(In)Sufficiency of industrial decarbonization to reduce household carbon footprints to 1.5°C-compatible levels
Scenarios that limit global warming to 1.5°C rely on a combination of interventions to reduce greenhouse gas emissions and capture carbon dioxide. However, the extent to which lifestyle change contributes to mitigation relative to technological change over time remains understudied. Here, we present a scenario model that incorporates extensive supply-side technological transformations while excluding lifestyle changes. By adapting a global supply-use table from EXIOBASE using elements from Shared Socioeconomic Pathway 1 and a mitigation pathway consistent with the 1.5°C target, we assess how household footprints evolve in 2030 and 2050 and the extent to which technological change alone can mitigate greenhouse gas emissions. We modeled footprints for 49 countries/regions, with a focus on the EU27. Our scenario results indicate that while technological change can substantially reduce emissions, the reductions are ultimately insufficient to achieve the 1.5°C target. Eight EXIOBASE regions, including three EU27 countries, are on a 1.5°C-consistent trajectory with just technological advancements in 2030. However, by 2050, no countries are projected to meet the 1.5°C-compatible target. The average EU27 overshoot for household footprints approaches 2.2 tCO2e/cap in 2030 and 3.1 tCO2e/cap in 2050. Global overshoots are more moderate at 0.3 tCO2e/cap in 2030 and 2.0 tCO2e/cap in 2050. Our results highlight the critical role of household lifestyle transformation in climate change mitigation. Future research can explore the diverse lifestyle change pathways necessary to align with the aspirational 1.5°C target outlined in the Paris Agreement.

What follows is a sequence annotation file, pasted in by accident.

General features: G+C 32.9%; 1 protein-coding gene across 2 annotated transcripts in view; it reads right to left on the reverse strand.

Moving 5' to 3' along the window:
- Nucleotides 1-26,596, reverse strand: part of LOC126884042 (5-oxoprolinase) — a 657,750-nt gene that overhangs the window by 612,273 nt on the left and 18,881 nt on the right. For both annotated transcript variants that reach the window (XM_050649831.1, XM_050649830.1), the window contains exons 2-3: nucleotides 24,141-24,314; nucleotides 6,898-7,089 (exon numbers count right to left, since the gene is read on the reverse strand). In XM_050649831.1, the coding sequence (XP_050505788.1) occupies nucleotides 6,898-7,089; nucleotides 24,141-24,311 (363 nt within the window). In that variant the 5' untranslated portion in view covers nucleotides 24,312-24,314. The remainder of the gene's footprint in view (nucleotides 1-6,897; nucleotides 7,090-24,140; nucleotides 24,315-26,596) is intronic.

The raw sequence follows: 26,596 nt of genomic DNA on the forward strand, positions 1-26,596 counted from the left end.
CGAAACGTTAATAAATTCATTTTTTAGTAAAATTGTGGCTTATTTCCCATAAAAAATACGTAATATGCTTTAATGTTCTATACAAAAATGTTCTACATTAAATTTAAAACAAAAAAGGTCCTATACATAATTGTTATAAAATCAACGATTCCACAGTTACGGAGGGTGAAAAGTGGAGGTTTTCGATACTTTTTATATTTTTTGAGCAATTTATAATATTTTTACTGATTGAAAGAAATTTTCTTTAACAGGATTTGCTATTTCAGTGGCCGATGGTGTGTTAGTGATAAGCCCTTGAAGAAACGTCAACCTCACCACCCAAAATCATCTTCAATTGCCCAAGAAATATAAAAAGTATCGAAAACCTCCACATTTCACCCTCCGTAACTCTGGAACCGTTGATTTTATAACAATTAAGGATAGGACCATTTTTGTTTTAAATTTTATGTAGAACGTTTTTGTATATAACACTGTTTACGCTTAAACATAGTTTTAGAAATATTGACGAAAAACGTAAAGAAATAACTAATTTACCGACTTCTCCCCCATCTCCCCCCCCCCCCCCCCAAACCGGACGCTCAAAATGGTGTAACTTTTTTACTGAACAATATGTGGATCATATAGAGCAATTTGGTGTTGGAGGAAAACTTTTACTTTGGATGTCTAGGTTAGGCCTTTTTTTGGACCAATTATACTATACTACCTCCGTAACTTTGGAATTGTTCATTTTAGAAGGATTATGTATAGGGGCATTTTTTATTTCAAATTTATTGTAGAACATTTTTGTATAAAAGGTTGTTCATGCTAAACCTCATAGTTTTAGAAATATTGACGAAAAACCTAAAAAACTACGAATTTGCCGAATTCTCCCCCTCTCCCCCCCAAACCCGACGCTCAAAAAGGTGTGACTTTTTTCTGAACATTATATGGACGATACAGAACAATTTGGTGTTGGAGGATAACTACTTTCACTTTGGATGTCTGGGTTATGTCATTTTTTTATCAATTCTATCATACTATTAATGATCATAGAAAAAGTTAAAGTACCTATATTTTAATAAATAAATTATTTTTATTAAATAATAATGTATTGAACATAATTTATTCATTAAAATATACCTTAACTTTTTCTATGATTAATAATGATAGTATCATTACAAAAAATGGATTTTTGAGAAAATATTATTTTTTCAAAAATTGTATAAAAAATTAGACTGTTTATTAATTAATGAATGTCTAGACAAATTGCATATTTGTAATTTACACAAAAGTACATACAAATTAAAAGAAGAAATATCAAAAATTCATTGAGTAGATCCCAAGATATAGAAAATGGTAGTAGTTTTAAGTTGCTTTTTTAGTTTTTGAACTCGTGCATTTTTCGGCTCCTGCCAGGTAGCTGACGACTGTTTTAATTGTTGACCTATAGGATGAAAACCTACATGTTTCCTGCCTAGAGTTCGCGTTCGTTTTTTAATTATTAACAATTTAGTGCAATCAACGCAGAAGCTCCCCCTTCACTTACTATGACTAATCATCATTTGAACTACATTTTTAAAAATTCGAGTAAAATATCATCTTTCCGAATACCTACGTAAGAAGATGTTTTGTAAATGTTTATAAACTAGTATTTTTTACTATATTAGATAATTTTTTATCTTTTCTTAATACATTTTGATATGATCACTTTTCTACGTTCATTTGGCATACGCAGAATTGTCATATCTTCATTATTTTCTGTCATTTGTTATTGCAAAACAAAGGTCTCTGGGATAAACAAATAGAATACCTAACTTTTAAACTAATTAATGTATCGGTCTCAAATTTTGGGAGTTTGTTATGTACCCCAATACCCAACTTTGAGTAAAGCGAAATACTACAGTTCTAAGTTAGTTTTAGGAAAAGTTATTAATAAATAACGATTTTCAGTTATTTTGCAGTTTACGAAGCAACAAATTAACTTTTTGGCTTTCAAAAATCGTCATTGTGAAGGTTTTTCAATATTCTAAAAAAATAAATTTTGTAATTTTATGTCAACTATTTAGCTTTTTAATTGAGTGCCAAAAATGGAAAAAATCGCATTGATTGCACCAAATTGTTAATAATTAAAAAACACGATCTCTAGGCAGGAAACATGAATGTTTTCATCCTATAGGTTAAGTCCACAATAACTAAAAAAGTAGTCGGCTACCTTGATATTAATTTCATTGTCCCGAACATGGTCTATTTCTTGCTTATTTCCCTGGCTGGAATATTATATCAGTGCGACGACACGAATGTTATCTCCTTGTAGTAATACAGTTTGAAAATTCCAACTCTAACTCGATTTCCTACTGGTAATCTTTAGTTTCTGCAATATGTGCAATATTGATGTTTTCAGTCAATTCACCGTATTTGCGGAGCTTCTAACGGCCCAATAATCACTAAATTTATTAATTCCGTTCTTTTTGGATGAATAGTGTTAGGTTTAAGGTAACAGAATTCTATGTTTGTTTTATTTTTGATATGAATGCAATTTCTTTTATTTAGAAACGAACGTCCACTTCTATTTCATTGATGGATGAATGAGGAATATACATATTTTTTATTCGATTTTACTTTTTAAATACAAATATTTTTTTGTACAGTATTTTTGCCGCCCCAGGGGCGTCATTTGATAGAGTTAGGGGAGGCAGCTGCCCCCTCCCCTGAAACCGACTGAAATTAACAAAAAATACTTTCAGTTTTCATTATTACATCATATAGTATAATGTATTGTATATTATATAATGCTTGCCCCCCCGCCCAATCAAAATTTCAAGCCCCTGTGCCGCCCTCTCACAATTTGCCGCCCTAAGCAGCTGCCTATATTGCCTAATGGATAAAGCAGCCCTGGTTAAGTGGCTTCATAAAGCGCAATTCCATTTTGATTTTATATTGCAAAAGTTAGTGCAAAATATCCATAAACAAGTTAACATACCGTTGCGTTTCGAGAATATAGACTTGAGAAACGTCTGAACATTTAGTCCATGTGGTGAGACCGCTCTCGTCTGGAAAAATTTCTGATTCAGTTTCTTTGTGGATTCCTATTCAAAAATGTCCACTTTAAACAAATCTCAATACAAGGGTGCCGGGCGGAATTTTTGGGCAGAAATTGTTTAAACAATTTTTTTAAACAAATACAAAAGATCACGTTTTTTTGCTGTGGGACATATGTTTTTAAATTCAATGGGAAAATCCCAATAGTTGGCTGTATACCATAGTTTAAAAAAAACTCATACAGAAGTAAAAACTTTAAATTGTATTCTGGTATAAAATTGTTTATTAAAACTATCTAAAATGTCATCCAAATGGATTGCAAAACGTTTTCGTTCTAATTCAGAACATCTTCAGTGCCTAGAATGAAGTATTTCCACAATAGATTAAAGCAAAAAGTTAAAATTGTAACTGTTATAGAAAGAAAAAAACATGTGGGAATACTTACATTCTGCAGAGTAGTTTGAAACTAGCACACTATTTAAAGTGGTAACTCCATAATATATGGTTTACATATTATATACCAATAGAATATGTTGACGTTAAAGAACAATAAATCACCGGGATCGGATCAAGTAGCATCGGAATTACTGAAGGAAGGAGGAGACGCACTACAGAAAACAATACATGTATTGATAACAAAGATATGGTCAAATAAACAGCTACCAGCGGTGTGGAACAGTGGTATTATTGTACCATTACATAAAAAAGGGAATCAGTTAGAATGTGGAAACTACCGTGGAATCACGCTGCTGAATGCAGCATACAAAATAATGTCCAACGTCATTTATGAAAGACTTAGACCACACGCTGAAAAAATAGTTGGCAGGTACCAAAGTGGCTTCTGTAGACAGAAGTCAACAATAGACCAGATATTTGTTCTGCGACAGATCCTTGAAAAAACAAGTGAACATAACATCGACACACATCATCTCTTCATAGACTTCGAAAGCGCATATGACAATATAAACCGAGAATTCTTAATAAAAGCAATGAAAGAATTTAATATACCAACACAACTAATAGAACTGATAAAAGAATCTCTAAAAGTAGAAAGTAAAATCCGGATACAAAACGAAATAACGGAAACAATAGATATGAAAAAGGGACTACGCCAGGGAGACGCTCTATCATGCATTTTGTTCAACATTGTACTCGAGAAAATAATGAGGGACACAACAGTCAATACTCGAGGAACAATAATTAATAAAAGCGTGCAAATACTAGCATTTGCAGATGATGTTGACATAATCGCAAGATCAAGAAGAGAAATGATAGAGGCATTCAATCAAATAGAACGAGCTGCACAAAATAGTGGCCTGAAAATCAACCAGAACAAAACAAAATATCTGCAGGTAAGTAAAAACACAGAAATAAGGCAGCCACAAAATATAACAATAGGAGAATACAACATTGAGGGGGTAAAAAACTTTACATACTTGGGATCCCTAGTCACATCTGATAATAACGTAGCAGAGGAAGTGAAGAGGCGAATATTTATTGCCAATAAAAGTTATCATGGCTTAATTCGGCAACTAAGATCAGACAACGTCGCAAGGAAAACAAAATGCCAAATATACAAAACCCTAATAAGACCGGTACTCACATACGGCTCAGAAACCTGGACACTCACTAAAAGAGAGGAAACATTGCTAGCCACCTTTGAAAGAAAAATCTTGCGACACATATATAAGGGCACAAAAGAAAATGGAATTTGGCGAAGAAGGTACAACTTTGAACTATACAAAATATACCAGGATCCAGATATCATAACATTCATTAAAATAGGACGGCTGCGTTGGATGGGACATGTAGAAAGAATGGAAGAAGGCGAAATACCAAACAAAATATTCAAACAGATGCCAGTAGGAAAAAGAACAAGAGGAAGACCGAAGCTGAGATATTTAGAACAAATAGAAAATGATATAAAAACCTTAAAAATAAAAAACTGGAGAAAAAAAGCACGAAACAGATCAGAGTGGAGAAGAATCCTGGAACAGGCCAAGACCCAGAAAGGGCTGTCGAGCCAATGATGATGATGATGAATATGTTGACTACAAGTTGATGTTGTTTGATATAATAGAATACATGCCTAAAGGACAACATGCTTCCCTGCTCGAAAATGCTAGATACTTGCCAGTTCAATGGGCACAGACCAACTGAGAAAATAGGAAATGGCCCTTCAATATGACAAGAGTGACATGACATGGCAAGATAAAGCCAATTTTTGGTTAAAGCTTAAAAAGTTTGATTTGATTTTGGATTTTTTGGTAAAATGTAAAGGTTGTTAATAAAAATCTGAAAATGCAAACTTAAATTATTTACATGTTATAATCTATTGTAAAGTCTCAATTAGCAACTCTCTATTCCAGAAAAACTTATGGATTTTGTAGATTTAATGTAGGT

Stephanie Cap, Arjan de Koning, Arnold Tukker, Laura Scherer,
(In)Sufficiency of industrial decarbonization to reduce household carbon footprints to 1.5°C-compatible levels,
Sustainable Production and Consumption, Volume 45, 2024, Pages 216-227, ISSN 2352-5509, https://doi.org/10.1016/j.spc.2023.12.031.
Keywords: Household consumption; Input-output analysis; Technological change; Climate change mitigation; Climate target
Barriers and enablers of 1.5° lifestyles: Shallow and deep structural factors shaping the potential for sustainable consumption (2023)
Introduction: Transforming consumption and lifestyles toward sustainability cannot be achieved by individual behavior change alone but requires changes in the structures in which this behavior is embedded. However, “structure” is a blurry concept and scholars use it in a multitude of ways. What often remains implicit in studies on structural phenomena are different types of structures, how they may or may not restrict the agency of individuals in particular ways, and how these restrictions support sustainable consumption patterns at the societal level. To move beyond the current state of research, this article systematizes political, economic, technological, and societal structural factors the literature identifies as impactful regarding the sustainability of consumption and lifestyles compatible with the targets of the Paris Agreement.
Methods: We draw on a systematic review of existing research and use empirical observations to develop conceptual terms that revisit the structure-agency dilemma and offer ways going forward about (un)sustainable consumption.
Results: We do so based on the material or ideational, as well as shallow or deep nature of these factors. Thereby, the article throws light on the deep and opaque material and ideational structural factors lying underneath and shaping the sustainability impact of the more visible, shallow structural factors typically considered in public debates about sustainability governance.
Discussion: The article, thus, highlights the need to consider and address these deep structural factors for any effective pursuit of transformation.
Steffen Hirth, Halliki Kreinin, Doris Fuchs, Nils Blossey, Pia Mamut, Jeremy Philipp, Isabelle Radovan and the EU 1.5° Lifestyles Consortium (2023): "Barriers and enablers of 1.5° lifestyles: Shallow and deep structural factors shaping the potential for sustainable consumption" in: Frontiers in Sustainability, Vol. 4 2023, doi: 10.3389/frsus.2023.1014662.